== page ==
“While religion postulates a deeper reality hidden from human perception, quantum mechanics posits a description of reality that cannot be directly observed (e.g., the wavefunction in the Copenhagen interpretation). Religion often advocates for a Divine presence that can observe and interact with this hidden world, and quantum mechanics theorizes an ‘Observer,’ responsible for influencing the trajectories of all particles. While foundational interpretations of quantum mechanics do not require this Observer to be conscious, the Observer is nevertheless responsible for the physical world that humanity experiences—blurring the line between underlying quantum states and their collapse into classical observables. Scientifically, this observational role need not be random nor unconscious, but could be intentional, which would then provide the possibility for religious chords. The semantic distance to render such an intentional ‘Observer’—who impacts the entire universe and causes particles to choose trajectories—coterminous with ‘God’ is vanishingly small.”

Such a view is not universal in the scientific community, though. Atheist cosmologist Sean Carroll notes that “any discussion of mental aspects of ontology must specify one of two alternatives: changing the known laws of physics, or positing that these aspects exert no causal influence over physical behavior.” Tuchman’s theology is a Maimonidean one, which is not only mental, but also understands God to be Perfect, Omnipotent, and Infinite. For his book to be compelling, then, he must demonstrate how such a God actually interacts with the laws of physics.

Tuchman does this by first laying out four principles about miracles that any attempted scientific explanation must be consistent with:

  1. One is permitted to request miracles from God that can be understood within the parameters of natural law.
  2. Miracles are extremely rare.
  3. Miracles are intrinsic to and do not change the fundamental laws of physics.
  4. Miracles are the will of God, expressing His direct involvement with humanity and the physical world.

Tuchman then suggests the following mechanism for such miracles:

“a quantum mechanical description of reality includes superpositions of states, which normally evolve due to environmentally induced wavefunction collapse and decoherence. Therefore, the most likely states within the superposition are the ones usually experienced in the physical world … However, some of the states within the superposition have extremely small but not-zero probabilities. These unlikely states can be amplified with the correct form of observation (also known as measurement). This collapse and decoherence due to an intentional measurement can be analogously equated with Divine observation.”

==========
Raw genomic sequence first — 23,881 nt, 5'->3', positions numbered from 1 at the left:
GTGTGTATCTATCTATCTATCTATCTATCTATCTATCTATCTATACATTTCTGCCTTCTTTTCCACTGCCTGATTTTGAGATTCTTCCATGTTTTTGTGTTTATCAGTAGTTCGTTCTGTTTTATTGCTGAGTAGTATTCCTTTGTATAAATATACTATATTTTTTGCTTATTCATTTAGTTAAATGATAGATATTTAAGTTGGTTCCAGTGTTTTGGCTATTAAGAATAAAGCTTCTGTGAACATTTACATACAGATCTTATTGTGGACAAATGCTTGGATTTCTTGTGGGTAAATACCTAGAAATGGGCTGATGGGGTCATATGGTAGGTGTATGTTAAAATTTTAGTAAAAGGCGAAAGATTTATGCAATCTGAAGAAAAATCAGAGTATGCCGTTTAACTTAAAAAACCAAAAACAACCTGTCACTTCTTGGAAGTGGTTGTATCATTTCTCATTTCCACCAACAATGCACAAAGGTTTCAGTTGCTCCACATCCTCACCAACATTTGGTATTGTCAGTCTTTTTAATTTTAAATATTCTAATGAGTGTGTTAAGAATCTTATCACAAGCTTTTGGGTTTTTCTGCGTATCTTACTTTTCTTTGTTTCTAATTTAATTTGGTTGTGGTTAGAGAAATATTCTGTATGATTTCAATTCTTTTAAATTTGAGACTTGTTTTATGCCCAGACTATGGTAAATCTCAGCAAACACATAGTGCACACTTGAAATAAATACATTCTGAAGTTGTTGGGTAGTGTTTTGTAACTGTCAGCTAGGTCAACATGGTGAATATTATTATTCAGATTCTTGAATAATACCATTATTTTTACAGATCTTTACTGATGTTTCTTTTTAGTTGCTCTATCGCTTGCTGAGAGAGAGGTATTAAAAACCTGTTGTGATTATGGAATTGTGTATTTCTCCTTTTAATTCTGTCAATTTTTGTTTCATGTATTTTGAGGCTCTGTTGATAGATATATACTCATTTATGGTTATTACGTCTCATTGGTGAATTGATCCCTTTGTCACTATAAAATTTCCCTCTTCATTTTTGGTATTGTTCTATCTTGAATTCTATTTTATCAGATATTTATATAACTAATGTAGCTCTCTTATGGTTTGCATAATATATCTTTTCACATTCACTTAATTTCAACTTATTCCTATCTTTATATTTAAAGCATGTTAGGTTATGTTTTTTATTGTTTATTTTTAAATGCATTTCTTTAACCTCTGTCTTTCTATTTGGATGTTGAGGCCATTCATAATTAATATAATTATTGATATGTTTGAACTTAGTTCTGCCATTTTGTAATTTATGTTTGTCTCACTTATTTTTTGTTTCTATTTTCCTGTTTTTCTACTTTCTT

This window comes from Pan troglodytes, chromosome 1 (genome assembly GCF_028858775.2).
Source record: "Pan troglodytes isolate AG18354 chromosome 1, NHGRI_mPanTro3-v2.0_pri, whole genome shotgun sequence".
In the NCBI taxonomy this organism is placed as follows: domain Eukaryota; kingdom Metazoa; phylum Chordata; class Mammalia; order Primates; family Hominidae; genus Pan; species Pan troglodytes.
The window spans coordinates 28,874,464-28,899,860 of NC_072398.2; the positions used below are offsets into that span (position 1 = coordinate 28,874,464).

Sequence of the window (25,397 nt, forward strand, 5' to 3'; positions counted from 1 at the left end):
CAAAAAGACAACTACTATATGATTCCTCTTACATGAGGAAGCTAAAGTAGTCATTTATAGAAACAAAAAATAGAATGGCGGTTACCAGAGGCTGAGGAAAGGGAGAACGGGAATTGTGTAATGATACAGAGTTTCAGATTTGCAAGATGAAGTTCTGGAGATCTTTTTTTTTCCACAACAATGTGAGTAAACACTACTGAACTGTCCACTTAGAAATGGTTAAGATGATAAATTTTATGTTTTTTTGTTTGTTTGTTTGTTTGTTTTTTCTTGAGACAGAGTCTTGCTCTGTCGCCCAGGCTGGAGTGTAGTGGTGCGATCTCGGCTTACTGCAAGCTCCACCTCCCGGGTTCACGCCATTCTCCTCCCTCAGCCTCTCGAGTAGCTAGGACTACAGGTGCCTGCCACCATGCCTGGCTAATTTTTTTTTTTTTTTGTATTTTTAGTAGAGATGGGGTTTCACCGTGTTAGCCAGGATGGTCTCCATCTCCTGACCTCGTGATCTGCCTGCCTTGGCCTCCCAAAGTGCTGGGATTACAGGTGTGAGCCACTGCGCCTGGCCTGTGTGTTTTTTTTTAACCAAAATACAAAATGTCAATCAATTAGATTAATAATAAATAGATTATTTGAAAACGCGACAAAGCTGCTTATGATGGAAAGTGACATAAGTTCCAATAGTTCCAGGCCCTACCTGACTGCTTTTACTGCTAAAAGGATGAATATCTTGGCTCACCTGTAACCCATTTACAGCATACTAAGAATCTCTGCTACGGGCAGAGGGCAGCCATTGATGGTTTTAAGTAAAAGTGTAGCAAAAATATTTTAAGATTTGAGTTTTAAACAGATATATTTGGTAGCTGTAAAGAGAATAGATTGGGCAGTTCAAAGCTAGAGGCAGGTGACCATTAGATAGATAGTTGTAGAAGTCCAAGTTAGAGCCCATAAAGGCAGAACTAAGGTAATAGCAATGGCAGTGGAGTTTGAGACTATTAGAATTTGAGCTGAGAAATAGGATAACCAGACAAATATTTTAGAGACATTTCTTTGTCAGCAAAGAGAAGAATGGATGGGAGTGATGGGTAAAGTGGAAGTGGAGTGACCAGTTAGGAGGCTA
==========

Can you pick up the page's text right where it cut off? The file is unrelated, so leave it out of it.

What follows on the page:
In other words, God’s ability to see into the quantum mechanical blueprint of reality would allow Him to have an impact on certain things that happen in the world. Since quantum mechanics is based on probability, though, there would never be an absolute guarantee of the miracle happening. According to Tuchman, then, “God could induce sequential measurements to an exact time of His choosing to render a favorable outcome; the probability of success for the observation to affect a miracle could asymptotically approach 100%, but it would not be exactly 100%. Thus, it is possible, albeit improbable, that even the prayers of the most righteous could appear to have gone unanswered.”

This theology of prayer succeeds at being both consistent with quantum physics, though it obviously sacrifices the view that all prayers can and will be answered by God. Many have noted that the price of aligning religion and science often involves concessions, and readers will have to decide for themselves whether this particular concession is a deal-breaker for their theology.

The rest of Tuchman’s book demonstrates how we can understand God’s other notable characteristics in conversation with other ideas in quantum mechanics. This review will not spoil that discussion, but this is a fascinating read that seamlessly blends scientific rigor with theological insight and religious passion. If you’re interested in science, theology or the interplay between the two, then Ari Tuchman’s “Principled Uncertainty” is a must-read.

Steven Gotlib is director of JET Ottawa’s Capital Jewish Experience and interim rabbi at the Young Israel of Ottawa.